Over the decades of going to Church, I had on 2 occasions read a leaflet near noticeboards about Deacon (previously Deaconess) Ministry. Both times I remember thinking that the description of a Deacon fitted my interests perfectly. But I quickly dismissed them with an attitude of ‘I’m not good enough to be ordained and haven’t been called to it in anyway’. Coincidentally, both my Period of Discernment (PoD) Supervisor and my Ministry Supervisor were both Deacons, despite this being a minority role in the Uniting Church. One had been a long-term missionary in south-east Asia, the other a Mental Health Chaplain. A Deacon role was concerned with making a way for congregational members to enact their Christian faith in service of their local community; enactment of social justice; and as an innovative and passionate leader creating new forms of Christian leadership – to name a few. My PoD Supervisor suggested books for me to read and one of them connected with this last aspect of leading innovative change in the Church. This book spoke to me convincingly, as I read with amazement how I embodied the suggested characteristics of such a ministry agent so fully. Maybe this dissatisfaction with the status quo of our thriving church was from God after all?
I finally decided to become a Candidate for Minister of Deacon while doing the required introductory subject about Ministry in the Uniting Church. I was doing my reading while flying over to Tasmania to see my brother, concerning roles of Minister of the Word (MoW) and Minister of Pastor. It felt dead to me. I was already a Pastor in my Church and the MoW description just didn’t resonate with me. Again, I thought the process was over. On the flight home, I read the Minister of Deacon summary. It was very similar to the MoW description – just giving a different emphasis to which ministry roles were prioritised – more of an outward-looking, community focus. Unexpectedly at the time, this one resonated! Looking back, I see this as unsurprising, but at the time it startled me into action.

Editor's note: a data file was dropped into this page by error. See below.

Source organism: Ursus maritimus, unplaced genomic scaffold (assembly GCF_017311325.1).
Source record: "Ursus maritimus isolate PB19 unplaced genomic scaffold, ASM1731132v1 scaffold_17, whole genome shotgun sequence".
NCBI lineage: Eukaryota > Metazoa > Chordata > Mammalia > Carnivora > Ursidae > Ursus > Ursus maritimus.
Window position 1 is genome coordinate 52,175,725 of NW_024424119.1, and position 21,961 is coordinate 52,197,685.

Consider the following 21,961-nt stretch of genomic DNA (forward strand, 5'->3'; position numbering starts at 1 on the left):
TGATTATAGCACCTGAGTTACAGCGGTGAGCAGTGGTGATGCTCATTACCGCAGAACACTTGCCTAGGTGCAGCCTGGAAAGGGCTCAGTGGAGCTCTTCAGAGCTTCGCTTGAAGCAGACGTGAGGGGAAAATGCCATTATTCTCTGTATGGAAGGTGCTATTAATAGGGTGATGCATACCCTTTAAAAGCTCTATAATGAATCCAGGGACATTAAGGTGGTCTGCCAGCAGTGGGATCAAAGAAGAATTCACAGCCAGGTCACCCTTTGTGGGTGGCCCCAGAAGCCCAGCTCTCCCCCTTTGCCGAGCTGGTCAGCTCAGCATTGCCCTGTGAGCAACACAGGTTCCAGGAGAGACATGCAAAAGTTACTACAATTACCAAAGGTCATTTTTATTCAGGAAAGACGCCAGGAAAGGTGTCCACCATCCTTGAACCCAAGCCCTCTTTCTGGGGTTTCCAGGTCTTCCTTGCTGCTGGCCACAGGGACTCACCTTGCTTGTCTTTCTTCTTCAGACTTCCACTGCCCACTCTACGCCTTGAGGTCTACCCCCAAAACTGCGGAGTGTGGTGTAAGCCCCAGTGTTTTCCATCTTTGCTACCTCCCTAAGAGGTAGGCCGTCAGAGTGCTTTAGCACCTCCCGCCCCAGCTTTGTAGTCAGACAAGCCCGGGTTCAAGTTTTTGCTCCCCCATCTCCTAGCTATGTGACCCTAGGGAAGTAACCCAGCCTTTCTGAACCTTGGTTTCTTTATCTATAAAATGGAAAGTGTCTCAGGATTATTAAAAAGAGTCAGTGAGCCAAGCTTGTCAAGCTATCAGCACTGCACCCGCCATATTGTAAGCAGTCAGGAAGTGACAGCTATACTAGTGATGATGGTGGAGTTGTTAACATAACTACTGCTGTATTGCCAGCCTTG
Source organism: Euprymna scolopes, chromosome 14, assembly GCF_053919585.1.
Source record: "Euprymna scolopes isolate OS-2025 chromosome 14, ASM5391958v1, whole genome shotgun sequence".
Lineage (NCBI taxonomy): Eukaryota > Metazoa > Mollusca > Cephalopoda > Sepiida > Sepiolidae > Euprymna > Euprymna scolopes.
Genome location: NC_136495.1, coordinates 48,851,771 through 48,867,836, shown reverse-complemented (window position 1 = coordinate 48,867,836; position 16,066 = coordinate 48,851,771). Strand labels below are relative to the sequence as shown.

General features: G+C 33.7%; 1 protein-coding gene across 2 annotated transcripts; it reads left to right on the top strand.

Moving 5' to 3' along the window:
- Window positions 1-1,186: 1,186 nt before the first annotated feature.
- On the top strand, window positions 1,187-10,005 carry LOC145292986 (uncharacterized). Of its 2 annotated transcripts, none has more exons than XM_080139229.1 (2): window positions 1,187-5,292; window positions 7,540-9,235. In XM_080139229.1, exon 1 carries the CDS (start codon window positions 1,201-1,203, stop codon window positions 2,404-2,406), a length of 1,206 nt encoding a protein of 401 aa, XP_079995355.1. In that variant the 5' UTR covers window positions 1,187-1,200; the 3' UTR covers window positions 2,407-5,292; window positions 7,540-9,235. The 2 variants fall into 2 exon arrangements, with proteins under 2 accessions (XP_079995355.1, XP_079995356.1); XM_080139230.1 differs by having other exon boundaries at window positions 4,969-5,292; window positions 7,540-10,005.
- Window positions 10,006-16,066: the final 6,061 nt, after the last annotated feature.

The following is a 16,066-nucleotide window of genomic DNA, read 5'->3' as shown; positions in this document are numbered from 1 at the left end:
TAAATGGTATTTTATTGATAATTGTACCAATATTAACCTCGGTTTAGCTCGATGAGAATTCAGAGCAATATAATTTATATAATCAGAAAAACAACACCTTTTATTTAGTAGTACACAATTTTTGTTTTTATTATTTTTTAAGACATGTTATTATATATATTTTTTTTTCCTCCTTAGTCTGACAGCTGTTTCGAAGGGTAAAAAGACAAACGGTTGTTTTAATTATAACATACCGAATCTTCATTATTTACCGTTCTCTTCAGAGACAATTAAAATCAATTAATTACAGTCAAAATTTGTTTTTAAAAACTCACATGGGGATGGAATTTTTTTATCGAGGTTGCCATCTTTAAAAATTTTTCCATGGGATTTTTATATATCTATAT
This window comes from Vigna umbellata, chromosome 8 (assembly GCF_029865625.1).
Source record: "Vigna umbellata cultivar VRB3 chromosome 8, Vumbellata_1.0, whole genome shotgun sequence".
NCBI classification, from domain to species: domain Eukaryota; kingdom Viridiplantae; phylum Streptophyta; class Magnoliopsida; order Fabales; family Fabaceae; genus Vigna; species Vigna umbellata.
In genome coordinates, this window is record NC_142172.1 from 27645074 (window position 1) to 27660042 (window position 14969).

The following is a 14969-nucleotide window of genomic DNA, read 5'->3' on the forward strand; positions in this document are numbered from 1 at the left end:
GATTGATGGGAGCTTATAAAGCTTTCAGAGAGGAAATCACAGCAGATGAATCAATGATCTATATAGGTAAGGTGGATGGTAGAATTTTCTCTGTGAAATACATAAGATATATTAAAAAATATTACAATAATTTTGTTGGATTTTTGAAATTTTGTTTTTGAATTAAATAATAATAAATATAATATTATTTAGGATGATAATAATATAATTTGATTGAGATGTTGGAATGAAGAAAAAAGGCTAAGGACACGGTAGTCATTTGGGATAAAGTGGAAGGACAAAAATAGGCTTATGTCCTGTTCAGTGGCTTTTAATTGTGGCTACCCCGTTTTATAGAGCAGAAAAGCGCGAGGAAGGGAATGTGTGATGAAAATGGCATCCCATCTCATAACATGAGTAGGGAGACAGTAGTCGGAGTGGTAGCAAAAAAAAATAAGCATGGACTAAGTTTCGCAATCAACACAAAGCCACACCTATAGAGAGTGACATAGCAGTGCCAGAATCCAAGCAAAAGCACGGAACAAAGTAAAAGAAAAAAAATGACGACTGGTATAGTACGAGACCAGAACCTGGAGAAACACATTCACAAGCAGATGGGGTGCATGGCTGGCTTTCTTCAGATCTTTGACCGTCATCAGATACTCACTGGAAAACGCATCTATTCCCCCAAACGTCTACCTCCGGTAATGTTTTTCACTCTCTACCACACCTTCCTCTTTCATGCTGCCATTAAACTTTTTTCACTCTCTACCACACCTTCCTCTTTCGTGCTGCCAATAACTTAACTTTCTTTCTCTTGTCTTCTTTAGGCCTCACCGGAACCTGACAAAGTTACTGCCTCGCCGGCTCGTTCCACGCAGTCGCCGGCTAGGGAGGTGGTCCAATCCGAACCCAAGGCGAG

Both Minister of the Word and Minister of Deacon are ordained roles in the Uniting Church of equal status. Ordination has different meanings and regulations in the variety of Christian denominations, but basically the person to be ordained commits to lifelong availability for service within the Church. The Church confers a new status upon the person and also commits to their welfare. More details here .
Much process and many hurdles followed, including becoming an extremely reluctant Bachelor of Ministry student at age 50! But most subjects were enlivening and eye-opening, and at times, extremely challenging. I wouldn’t have made it through, especially given some huge personal hurdles over this period, if it hadn’t been very clear to me that I was called to this. Life was hectic and I learned that perfectionism had to go if I was going to make it through.
Despite the difficult path and clear call, it appeared there was no placement for me to be ordained into that matched my specific passion to be a change agent in the Church. But after I prayed for direction for my future, my current position of Community Chaplain, 1400kms away in Sydney, was brought to my attention within 20 minutes! This is a whole new story, but suffice to say for now that God led me very surely to meet a faithful, generous congregation, who had been arduously planning this role for many years too.
Numbers 23:19 (ESV Bible)
“God is not man, that he should lie, or a son of man, that he should change his mind. Has he said, and will he not do it? Or has he spoken, and will he not fulfill it?”
Hebrews 10:23 (ESV Bible)
“Let us hold fast the confession of our hope without wavering, for he who promised is faithful.”
The articles here are currently written by Liam McKenna, Lane Cove Community Chaplain.